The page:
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John O | April 2017

New research could lead to redefinition of unit of temperature


Researchers at the Physikalisch-Technische Bundesanstalt (PTB), the national metrology institute of Germany, have used a dielectric-constant gas thermometer to accurately determine the Boltzmann constant, named after Ludwig Boltzmann and describes the relationship between the thermal energy of particles in a gas and the gas’ temperature, and remove any obstacles to the redefining of the kelvin as a unit of temperature by the International System of Units (SI).

 

kelvin_600

PTB scientist Christof Gaiser with the core of the dielectric-constant gas thermometer.
The different silver-colored pressure vessels have special capacitors,
which are filled with helium to carry out the measurement that takes place inside them.
(PTB) 

 

An article on the PTB website explained, “Currently, the definition of the SI base unit kelvin is still based on a material property of water: the triple point. At a well-defined temperature, water can simultaneously be a solid, a liquid and a gas. However, because no two waters are alike, the triple point of water depends on the isotopic composition of the water used. Although physicists from all around the world have agreed upon a ‘standard water’, this situation is far from ideal.”

 

The SI is expected to be redefined soon (possibly as early as the fall of 2018) with a set of fundamental constants.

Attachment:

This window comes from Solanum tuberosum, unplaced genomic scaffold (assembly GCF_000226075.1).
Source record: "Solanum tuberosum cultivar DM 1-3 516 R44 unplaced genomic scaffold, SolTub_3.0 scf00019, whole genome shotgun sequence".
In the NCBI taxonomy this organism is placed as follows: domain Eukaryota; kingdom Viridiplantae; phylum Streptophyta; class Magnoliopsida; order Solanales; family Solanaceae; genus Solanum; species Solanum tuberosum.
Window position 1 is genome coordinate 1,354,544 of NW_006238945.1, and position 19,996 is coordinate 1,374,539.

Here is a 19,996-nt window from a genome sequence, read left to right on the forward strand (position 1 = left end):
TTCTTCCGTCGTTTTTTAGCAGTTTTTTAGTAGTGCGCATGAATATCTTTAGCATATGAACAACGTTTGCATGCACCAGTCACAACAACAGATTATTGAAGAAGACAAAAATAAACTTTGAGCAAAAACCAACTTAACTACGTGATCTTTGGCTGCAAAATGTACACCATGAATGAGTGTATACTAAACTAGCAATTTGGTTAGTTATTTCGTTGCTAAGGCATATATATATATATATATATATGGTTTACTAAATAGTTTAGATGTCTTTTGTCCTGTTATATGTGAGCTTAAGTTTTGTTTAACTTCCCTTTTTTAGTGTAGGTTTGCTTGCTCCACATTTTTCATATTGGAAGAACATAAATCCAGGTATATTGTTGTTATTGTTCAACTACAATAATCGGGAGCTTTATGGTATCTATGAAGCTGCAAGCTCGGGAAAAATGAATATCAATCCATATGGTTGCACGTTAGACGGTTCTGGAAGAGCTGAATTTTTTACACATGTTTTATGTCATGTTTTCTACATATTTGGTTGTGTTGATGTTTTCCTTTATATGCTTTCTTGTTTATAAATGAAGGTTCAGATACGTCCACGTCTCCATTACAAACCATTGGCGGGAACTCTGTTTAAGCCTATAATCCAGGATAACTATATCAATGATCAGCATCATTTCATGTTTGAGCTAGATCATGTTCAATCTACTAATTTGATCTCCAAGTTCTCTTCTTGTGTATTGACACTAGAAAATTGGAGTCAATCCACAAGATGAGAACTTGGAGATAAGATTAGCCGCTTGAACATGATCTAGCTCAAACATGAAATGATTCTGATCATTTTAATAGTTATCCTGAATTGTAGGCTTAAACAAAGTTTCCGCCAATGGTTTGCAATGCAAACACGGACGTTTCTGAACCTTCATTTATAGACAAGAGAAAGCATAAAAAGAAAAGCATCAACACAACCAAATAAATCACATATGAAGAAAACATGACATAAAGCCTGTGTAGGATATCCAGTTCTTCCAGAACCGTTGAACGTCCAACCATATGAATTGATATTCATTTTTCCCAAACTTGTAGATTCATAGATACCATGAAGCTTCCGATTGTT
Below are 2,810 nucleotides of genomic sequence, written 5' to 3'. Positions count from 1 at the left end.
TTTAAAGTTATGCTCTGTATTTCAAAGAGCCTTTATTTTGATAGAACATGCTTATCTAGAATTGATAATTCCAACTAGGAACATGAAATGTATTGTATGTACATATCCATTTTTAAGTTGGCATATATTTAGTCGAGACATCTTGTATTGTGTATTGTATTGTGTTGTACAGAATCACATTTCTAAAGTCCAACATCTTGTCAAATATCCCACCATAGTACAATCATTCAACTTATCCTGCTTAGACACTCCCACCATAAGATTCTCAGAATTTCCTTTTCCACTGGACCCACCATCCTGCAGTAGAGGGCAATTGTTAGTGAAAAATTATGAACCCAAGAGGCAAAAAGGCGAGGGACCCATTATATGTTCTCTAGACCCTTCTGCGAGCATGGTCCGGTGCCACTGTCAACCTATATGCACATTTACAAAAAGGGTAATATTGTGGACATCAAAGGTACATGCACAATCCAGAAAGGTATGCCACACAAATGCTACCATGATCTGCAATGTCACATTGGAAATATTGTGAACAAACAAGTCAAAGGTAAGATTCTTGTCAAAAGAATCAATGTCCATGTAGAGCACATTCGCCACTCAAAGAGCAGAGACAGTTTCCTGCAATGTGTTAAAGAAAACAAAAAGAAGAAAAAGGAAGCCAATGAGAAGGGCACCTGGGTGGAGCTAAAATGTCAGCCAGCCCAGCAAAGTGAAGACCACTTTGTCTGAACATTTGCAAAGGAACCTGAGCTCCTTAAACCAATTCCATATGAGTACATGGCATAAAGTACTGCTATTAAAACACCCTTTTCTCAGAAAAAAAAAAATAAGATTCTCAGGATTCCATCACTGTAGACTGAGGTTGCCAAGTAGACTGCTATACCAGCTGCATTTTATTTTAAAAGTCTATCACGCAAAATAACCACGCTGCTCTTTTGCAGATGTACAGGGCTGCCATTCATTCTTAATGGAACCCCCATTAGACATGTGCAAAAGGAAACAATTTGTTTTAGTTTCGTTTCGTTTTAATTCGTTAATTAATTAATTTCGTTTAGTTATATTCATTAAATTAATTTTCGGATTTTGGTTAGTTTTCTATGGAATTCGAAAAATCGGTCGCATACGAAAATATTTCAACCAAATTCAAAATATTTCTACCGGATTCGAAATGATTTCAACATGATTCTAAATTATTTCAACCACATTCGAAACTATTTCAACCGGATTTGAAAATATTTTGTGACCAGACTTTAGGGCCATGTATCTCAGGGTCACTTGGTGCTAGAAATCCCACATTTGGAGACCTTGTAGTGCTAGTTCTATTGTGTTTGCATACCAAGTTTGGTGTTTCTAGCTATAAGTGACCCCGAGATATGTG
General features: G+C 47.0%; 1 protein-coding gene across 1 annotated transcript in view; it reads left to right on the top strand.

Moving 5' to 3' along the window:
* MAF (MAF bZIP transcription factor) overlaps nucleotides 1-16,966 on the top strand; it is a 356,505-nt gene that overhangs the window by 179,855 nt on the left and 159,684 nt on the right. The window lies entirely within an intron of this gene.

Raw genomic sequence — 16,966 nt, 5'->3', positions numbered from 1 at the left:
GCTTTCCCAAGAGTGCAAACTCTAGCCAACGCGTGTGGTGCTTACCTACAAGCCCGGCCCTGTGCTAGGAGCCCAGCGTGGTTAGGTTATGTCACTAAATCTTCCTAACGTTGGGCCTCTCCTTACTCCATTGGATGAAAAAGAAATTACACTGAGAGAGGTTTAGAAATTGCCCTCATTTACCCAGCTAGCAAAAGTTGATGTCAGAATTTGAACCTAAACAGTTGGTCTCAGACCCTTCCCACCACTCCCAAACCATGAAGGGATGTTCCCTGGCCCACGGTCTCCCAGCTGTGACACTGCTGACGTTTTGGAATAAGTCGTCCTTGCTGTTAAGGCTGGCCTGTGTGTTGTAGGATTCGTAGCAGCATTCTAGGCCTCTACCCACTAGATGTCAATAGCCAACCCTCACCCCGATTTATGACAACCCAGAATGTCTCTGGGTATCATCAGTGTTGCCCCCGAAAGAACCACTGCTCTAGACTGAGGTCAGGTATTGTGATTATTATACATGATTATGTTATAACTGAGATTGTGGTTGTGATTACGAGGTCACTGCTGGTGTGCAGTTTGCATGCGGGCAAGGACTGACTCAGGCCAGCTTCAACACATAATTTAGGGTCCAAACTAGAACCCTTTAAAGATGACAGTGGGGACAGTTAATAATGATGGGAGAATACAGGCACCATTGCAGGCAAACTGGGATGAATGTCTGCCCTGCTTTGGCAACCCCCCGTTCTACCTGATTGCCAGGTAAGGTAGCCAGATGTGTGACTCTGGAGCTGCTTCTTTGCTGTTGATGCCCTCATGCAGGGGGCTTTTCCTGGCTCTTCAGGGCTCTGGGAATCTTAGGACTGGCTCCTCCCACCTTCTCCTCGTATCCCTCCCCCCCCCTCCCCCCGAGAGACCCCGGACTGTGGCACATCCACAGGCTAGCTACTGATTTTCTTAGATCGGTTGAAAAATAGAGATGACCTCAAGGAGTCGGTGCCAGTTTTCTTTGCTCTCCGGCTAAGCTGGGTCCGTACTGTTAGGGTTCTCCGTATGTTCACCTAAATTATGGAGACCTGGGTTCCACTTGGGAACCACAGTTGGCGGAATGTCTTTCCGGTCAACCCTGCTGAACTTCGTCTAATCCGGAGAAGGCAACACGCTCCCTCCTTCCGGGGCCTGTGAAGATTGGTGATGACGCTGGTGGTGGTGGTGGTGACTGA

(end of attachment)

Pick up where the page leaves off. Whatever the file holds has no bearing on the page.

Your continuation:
The Boltzmann constant (represented by kb) has already been measured by researchers around the world with acoustic gas thermometers to within 1.0 ppm, which is the first condition for the redefinition.

 

The researchers at PTB began using a dielectric-constant gas thermometer project to fulfill the second piece of the redefinition requirements and they have now gotten with 1.9 ppm and met the required accuracy.

 

According to the article, “This special thermometer exploits the fact that helium, as a rare gas and a dielectric, changes the capacitance of a capacitor. It is therefore possible to measure the density of helium at a given pressure by means of an electric measurement – and via density, to measure temperature as well. Moreover, electric capacitance measurements can be carried out with great accuracy. In this case, the measurement uncertainty is only a few parts per billion.”

 

In order to reach that level of accuracy, scientists needed to determine the material properties of the capacitor at high pressures and ensure the purity of the gas was better than 99.99999 percent.

 

Now that the two methods for measuring the Boltzmann constant have been concluded, its final value will be computed by CODATA (The Committee on Data for Science and Technology)Task Group on Fundamental Constants in the fall.

 

The research was recently published in Metrologia. Read the full report at http://iopscience.iop.org/article/10.1088/1681-7575/aa62e3/meta;jsessionid=22C307C13AB8C74527DFE35B3E1C1ABF.
c4.iopscience.cld.iop.org

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